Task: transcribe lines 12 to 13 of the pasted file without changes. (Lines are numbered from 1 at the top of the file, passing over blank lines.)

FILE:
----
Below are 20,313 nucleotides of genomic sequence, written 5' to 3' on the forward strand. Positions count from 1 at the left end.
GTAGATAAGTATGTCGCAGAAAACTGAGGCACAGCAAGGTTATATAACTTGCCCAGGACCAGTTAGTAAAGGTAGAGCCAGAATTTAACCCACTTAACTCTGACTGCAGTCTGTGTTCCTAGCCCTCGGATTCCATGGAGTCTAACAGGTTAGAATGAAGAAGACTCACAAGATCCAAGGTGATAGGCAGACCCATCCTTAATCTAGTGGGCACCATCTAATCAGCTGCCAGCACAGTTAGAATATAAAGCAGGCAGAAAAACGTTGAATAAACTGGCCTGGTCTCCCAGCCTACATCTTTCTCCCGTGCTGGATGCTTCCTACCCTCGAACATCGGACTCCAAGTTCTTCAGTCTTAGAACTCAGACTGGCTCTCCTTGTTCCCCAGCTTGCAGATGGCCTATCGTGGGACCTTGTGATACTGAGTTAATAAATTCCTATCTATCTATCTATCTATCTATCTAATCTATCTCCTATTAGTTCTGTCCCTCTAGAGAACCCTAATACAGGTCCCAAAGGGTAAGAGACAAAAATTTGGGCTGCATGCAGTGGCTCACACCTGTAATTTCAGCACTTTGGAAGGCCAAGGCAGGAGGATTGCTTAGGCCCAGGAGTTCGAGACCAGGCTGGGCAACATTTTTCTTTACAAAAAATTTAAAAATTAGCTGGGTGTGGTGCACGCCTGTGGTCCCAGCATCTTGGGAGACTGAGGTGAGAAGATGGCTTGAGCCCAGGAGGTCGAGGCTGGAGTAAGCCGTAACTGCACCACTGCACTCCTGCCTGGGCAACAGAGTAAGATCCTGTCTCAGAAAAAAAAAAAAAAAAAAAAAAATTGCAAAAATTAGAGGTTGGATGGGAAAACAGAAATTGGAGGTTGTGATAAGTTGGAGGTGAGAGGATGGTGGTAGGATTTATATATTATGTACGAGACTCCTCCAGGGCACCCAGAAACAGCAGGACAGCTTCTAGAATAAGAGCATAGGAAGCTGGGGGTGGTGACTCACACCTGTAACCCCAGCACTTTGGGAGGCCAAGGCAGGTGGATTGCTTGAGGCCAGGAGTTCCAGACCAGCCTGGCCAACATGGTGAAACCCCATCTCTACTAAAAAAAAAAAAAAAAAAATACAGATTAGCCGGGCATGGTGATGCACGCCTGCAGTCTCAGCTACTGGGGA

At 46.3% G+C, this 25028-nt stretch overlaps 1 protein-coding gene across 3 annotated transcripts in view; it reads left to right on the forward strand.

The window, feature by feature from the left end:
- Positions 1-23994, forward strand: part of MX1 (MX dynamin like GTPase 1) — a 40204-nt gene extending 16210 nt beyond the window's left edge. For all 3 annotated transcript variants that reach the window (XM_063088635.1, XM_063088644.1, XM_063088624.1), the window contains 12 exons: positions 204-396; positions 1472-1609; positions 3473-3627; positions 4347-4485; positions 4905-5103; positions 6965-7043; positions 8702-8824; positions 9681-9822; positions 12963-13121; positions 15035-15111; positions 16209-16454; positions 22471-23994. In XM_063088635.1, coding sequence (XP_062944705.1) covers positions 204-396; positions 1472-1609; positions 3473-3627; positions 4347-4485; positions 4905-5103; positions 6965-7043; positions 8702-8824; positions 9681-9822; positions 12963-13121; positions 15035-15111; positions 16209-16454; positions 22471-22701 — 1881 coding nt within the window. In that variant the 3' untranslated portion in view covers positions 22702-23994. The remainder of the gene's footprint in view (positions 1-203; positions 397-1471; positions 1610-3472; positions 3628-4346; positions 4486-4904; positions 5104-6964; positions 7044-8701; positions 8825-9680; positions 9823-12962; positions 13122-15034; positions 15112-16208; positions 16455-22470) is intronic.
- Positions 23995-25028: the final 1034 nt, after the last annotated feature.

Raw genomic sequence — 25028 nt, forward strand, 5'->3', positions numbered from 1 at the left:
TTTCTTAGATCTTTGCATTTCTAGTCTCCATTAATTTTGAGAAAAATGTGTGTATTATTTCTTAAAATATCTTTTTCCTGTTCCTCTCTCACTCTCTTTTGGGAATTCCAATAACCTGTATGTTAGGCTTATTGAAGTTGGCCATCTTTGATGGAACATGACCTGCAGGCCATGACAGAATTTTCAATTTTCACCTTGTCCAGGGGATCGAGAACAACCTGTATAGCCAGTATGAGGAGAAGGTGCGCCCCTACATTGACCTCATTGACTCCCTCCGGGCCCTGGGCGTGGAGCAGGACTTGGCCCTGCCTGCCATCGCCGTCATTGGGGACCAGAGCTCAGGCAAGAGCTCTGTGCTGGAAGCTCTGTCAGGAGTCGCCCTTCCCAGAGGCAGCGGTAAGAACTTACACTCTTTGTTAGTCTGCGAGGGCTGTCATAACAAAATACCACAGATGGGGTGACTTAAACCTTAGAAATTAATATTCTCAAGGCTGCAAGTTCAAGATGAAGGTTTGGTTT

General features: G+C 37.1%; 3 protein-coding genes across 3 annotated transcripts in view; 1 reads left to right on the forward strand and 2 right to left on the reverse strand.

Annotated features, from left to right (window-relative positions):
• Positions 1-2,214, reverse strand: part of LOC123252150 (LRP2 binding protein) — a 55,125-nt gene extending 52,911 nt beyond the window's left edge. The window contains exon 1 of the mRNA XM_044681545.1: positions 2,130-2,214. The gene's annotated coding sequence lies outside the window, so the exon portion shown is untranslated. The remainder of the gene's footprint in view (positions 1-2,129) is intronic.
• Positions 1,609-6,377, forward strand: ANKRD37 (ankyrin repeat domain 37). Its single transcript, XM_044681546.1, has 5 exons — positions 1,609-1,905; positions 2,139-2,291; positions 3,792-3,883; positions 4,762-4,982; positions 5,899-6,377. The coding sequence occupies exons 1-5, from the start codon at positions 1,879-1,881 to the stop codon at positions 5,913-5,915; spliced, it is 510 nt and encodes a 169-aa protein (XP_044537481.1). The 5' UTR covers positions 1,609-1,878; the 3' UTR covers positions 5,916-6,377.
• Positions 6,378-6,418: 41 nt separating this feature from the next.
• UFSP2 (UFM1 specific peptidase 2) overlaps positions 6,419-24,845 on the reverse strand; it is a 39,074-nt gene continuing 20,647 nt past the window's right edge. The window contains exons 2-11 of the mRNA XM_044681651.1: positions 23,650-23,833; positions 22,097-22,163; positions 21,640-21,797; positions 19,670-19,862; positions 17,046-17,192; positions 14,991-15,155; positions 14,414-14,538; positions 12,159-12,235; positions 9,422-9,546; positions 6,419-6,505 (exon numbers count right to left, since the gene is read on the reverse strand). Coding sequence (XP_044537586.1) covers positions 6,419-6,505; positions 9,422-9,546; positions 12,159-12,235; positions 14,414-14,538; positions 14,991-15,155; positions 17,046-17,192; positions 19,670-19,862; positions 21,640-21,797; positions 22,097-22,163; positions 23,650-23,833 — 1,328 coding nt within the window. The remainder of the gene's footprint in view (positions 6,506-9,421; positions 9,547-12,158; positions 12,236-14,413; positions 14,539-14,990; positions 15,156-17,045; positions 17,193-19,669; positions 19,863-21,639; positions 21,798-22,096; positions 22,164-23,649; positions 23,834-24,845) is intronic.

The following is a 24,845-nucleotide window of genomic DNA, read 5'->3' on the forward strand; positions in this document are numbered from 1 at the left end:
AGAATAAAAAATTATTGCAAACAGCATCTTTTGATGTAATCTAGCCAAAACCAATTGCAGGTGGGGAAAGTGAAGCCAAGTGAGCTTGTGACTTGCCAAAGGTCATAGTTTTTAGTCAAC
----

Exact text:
• Positions 1,609-6,377, forward strand: ANKRD37 (ankyrin repeat domain 37). Its single transcript, XM_044681546.1, has 5 exons — positions 1,609-1,905; positions 2,139-2,291; positions 3,792-3,883; positions 4,762-4,982; positions 5,899-6,377. The coding sequence occupies exons 1-5, from the start codon at positions 1,879-1,881 to the stop codon at positions 5,913-5,915; spliced, it is 510 nt and encodes a 169-aa protein (XP_044537481.1). The 5' UTR covers positions 1,609-1,878; the 3' UTR covers positions 5,916-6,377.
• Positions 6,378-6,418: 41 nt separating this feature from the next.